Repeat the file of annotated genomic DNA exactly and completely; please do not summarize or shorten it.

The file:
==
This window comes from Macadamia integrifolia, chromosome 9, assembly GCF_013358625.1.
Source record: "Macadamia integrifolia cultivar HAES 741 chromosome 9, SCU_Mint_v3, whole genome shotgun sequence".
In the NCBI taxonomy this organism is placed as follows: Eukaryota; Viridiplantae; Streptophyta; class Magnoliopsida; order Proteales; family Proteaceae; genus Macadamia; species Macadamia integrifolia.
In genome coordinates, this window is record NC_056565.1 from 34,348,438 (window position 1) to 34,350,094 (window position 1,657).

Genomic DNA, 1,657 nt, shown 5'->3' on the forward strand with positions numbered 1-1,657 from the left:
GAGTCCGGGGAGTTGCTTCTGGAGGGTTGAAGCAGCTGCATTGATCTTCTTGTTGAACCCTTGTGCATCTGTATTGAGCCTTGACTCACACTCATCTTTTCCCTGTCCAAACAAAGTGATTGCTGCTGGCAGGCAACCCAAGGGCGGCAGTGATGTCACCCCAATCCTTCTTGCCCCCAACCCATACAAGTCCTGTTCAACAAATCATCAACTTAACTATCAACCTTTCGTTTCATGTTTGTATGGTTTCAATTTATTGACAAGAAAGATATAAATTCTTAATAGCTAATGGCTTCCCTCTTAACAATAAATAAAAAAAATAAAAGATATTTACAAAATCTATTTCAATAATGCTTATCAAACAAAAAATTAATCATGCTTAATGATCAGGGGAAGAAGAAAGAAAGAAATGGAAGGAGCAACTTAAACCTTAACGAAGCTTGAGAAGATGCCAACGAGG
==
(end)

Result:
This window comes from Macadamia integrifolia, chromosome 9, assembly GCF_013358625.1.
Source record: "Macadamia integrifolia cultivar HAES 741 chromosome 9, SCU_Mint_v3, whole genome shotgun sequence".
In the NCBI taxonomy this organism is placed as follows: Eukaryota; Viridiplantae; Streptophyta; class Magnoliopsida; order Proteales; family Proteaceae; genus Macadamia; species Macadamia integrifolia.
In genome coordinates, this window is record NC_056565.1 from 34,348,438 (window position 1) to 34,350,094 (window position 1,657).

Genomic DNA, 1,657 nt, shown 5'->3' on the forward strand with positions numbered 1-1,657 from the left:
GAGTCCGGGGAGTTGCTTCTGGAGGGTTGAAGCAGCTGCATTGATCTTCTTGTTGAACCCTTGTGCATCTGTATTGAGCCTTGACTCACACTCATCTTTTCCCTGTCCAAACAAAGTGATTGCTGCTGGCAGGCAACCCAAGGGCGGCAGTGATGTCACCCCAATCCTTCTTGCCCCCAACCCATACAAGTCCTGTTCAACAAATCATCAACTTAACTATCAACCTTTCGTTTCATGTTTGTATGGTTTCAATTTATTGACAAGAAAGATATAAATTCTTAATAGCTAATGGCTTCCCTCTTAACAATAAATAAAAAAAATAAAAGATATTTACAAAATCTATTTCAATAATGCTTATCAAACAAAAAATTAATCATGCTTAATGATCAGGGGAAGAAGAAAGAAAGAAATGGAAGGAGCAACTTAAACCTTAACGAAGCTTGAGAAGATGCCAACGAGG